ODESA, Ukraine — Torture, beatings and neglect: Ukrainian servicemen captured during the Russian invasion may be lucky to be back home alive, but their physical and emotional scars could plague them for years .
One such soldier is Mykhaylo, 20, who said he had not completed his military training when attack helicopters swarmed Hostomel airport near the national capital, Kyiv, where he was preparing to be deployed. It was February 25, the day after the Russian invasion.
After an intense battle, he said his battle party had no choice but to surrender and he was taken prisoner. He told NBC News that he and his comrades were held in a few locations around the airport before being moved to a bomb shelter at a fire station. He was detained with soldiers and civilians, 34 people in total, he said. The oldest prisoner was a 70-year-old man, who was taken prisoner after admitting to having military identification, he said.
“Everyone was beaten,” said Mykhaylo who, like many other soldiers, asked that his last name be withheld for security reasons as he planned to join the fight once he was done. recover.
After capture, he said, “food was scarce” and prisoners of war were only given a spoonful of oatmeal and a few tablespoons of water a day. The Russians “explained this by the fact that they also lacked provisions”, he said at the Forest Valley rehabilitation center on the outskirts of Kyiv.
Mykahlo is not alone. On Wednesday, 144 Ukrainian soldiers were freed in the largest prisoner swap since the start of the war. There have been several prisoner exchanges, Ukraine’s military intelligence agency, known by the acronym GUR, said in a statement on Telegram. Although neither side gives exact figures, both sides are believed to have captured thousands of people during the four-month war.
Although they initially lost control of Hostomel airport, a key starting point for a Russian attack on Kyiv, Ukrainian forces were eventually able to retake it and then push the invading troops out of the area around of the capital. But it was too late for Mykahlo, who said he had already been captured.
“The Russians intended to extract information,” said Mykhaylo, who said he spent two months in captivity before being released in the prisoner swap.
“They wanted to know what kind of weapons they had, especially the American Stinger and Javelin missiles,” he said. “But we didn’t have that.”
Days later, Mykhaylo said the prisoners were moved to a “very cold” meat storage fridge before being bussed to neighboring Belarus, a close Russian ally, and then airlifted to Kursk. in Russia. There, he said, they spent five nights in freezing temperatures in a tent before being transferred to a detention center in the city.
“They took our uniforms from us, beat us, put us in cells and started interrogating us,” he said, adding that every morning they were regularly forced to sing the Russian national anthem.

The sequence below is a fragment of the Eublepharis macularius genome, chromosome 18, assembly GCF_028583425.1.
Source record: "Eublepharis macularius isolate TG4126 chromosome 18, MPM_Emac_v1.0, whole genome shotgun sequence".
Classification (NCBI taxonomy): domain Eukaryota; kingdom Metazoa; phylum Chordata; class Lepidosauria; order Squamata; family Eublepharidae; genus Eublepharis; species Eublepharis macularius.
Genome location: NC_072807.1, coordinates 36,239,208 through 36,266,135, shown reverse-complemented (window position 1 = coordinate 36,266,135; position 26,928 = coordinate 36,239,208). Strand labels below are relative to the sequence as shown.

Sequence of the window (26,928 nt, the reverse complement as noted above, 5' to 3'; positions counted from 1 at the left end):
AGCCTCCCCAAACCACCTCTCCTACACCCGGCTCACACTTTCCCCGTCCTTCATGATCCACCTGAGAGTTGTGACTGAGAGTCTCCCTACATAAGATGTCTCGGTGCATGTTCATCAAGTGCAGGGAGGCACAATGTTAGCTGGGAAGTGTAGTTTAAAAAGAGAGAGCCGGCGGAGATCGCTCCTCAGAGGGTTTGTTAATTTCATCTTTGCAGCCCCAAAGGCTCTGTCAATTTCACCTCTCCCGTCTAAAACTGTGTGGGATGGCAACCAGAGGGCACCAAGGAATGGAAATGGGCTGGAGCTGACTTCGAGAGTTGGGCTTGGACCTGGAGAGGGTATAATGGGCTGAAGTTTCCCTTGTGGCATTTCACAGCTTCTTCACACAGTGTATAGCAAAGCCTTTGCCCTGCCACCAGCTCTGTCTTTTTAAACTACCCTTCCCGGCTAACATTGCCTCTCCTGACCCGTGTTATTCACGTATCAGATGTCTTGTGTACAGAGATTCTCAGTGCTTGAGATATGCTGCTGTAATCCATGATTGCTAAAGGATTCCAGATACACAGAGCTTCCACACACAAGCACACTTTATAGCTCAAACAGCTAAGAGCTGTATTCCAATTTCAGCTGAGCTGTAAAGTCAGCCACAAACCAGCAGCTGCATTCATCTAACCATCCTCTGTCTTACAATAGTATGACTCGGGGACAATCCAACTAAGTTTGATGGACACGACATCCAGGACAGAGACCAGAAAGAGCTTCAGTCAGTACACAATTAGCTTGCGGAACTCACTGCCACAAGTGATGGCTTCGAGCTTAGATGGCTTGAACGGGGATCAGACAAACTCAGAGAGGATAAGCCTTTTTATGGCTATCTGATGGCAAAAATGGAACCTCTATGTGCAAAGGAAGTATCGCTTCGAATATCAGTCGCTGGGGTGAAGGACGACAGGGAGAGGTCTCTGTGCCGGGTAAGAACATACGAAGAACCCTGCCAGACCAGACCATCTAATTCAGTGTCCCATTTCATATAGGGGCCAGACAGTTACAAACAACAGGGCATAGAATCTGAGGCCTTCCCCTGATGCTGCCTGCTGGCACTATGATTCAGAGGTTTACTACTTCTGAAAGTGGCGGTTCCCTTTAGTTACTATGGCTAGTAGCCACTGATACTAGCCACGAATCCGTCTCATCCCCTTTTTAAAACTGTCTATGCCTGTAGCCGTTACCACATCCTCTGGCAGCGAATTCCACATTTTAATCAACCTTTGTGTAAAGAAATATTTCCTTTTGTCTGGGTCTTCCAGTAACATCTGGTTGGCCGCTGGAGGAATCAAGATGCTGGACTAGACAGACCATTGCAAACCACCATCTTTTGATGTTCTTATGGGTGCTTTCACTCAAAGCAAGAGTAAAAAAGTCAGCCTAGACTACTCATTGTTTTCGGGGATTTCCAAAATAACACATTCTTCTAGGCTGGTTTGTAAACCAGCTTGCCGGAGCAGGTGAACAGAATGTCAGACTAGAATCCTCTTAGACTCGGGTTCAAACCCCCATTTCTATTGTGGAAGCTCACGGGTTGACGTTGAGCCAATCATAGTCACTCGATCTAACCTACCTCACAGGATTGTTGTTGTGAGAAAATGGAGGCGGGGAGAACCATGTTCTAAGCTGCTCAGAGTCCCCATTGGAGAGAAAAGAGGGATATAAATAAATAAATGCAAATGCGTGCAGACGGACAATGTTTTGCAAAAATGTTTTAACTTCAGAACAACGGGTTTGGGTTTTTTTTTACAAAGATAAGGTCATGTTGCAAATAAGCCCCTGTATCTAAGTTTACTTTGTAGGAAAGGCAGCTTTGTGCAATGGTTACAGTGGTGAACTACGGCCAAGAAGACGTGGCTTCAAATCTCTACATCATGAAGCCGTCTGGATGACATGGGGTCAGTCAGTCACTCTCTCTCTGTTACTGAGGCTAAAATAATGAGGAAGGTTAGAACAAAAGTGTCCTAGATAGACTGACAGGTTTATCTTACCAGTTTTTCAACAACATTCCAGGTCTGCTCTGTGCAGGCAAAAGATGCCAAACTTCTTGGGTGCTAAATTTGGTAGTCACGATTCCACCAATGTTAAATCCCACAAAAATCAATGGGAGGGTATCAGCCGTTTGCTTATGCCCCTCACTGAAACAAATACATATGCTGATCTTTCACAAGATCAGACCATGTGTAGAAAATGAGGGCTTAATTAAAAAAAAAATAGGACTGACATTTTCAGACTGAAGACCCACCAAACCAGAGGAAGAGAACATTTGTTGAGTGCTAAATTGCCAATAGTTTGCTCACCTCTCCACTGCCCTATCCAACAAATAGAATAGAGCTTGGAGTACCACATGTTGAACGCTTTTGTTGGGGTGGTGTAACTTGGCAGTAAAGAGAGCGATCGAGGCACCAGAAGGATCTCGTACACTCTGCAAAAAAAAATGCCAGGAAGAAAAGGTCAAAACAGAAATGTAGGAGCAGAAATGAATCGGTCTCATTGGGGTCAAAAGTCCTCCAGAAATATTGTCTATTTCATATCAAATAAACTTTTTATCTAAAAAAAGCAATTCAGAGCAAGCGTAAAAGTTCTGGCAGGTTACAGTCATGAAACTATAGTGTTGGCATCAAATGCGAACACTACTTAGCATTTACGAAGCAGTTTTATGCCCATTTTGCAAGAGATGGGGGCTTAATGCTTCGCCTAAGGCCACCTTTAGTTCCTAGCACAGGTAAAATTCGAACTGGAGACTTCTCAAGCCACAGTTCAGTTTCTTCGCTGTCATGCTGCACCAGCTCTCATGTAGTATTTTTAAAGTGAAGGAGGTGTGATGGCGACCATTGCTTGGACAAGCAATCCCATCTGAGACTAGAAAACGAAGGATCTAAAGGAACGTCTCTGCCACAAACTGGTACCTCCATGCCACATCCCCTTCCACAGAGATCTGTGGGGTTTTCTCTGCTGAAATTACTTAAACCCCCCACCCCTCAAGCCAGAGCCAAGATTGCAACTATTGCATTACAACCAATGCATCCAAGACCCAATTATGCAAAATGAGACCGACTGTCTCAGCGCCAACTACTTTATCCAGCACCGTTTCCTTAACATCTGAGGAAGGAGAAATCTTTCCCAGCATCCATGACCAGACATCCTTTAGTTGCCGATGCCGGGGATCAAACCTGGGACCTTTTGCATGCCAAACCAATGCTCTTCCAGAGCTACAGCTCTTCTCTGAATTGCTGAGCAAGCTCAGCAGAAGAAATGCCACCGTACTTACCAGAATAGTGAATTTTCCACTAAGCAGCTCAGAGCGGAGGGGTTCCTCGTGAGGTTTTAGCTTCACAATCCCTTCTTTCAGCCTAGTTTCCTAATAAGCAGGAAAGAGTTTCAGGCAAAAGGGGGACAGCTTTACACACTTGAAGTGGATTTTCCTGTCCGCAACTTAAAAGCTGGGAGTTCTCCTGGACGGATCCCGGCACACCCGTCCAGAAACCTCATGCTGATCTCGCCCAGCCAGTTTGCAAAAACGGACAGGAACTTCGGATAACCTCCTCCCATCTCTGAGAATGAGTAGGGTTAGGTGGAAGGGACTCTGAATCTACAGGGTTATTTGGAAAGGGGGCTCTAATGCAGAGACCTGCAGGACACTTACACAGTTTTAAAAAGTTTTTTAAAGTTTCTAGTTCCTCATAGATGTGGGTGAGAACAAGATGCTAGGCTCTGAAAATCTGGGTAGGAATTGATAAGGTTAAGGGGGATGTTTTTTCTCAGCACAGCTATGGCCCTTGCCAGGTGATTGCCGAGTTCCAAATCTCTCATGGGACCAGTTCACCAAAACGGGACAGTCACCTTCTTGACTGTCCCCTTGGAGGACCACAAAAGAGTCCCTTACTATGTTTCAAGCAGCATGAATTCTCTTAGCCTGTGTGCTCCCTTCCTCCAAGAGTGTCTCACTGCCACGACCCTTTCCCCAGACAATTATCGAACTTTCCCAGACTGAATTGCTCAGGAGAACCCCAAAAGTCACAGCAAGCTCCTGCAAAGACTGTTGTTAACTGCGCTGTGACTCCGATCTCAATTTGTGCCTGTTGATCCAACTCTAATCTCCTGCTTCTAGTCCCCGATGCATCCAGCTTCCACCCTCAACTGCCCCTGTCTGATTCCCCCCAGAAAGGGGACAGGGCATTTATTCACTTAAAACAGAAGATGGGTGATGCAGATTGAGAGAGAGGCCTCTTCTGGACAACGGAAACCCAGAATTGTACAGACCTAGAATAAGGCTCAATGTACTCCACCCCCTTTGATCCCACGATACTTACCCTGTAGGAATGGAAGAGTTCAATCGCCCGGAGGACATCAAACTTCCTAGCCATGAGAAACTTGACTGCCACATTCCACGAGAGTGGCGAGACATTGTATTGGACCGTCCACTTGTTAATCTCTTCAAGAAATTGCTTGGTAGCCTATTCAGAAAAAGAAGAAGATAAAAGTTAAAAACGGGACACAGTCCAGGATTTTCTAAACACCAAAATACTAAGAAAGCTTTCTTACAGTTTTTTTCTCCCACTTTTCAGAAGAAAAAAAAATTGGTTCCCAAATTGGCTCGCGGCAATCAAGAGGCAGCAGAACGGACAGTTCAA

In many ways, however, Mykhaylo said he was lucky compared to some of the other prisoners, civilian and military, who suffered far worse sentences.
He said one of his fellow prisoners told him “they beat him on the kidneys, they beat him in the face, wherever they could for an hour”.
“When he slept, he moaned all night long,” he added. “We wanted to help him somehow, but there was nothing we could do.”
Others who had tattoos with Ukrainian symbols “were beaten very badly”, he said.
Ukrainian sailor Hlib Stryzhko, 25, was among the fighters defending Mariupol, a city whose treatment by Russian forces before its fall sparked disgust and outrage around the world and became a symbol of the Kremlin’s excesses.
Speaking from his bed at Forest Valley Rehabilitation Centre, he said he was defending a building on April 10 when he turned his head and “saw a tank aiming at me”.
“The special thing about tank bombing is that you don’t hear them coming,” he said. “It’s instant.”
Then the “dust blinded my eyes”, he said, adding that it “started falling from the third floor onto the ground and the rubble started falling on top of me and covering me”.
He said he broke his pelvis and jaw and lost sight in his left eye. Although he was rescued by his comrades, with no way out of Mariupol, he said the only way to save his life was to be transferred to Russian detention.
Stryzhko said he was taunted, denied medical treatment and given just enough food to keep him alive in the Russian medical facility.
“My neighborhood neighbors had shrapnel in their bodies. The Russians didn’t even take them out – they were just licking their wounds and their limbs just kept rotting,” he said.
International law protects prisoners of war, with the Geneva Conventions decreeing that they must be treated humanely, protected against acts of violence, as well as intimidation and insults. The detaining power is also required to provide evacuated prisoners of war with sufficient food and water, as well as the necessary clothing and medical care.
The Russian Defense Ministry did not respond to a request for comment on allegations of mistreatment of captured Ukrainian soldiers.
Olena Vysotska, Ukraine’s deputy justice minister, said prisoner exchanges take place once or twice a month.
“We are very interested in such exchanges, because we are very focused on saving the lives of our servicemen. Sometimes the people exchanged are civilians, because the war is taking place in our territory,” she said.
Mykhaylo and Stryzhko were released at the end of April.
After being airlifted to a military airfield in Crimea, 18 days after his transfer to Russia, Stryzhko said he was told he was going to be exchanged before being roughly loaded onto a military truck and taken to a Zaporizhzhia hospital under Ukrainian control.
“The driver of this truck came over, punched my chest and said to us, ‘Relax guys now, you’re in Ukraine,'” he said. “And at that moment I started crying. I was very happy.”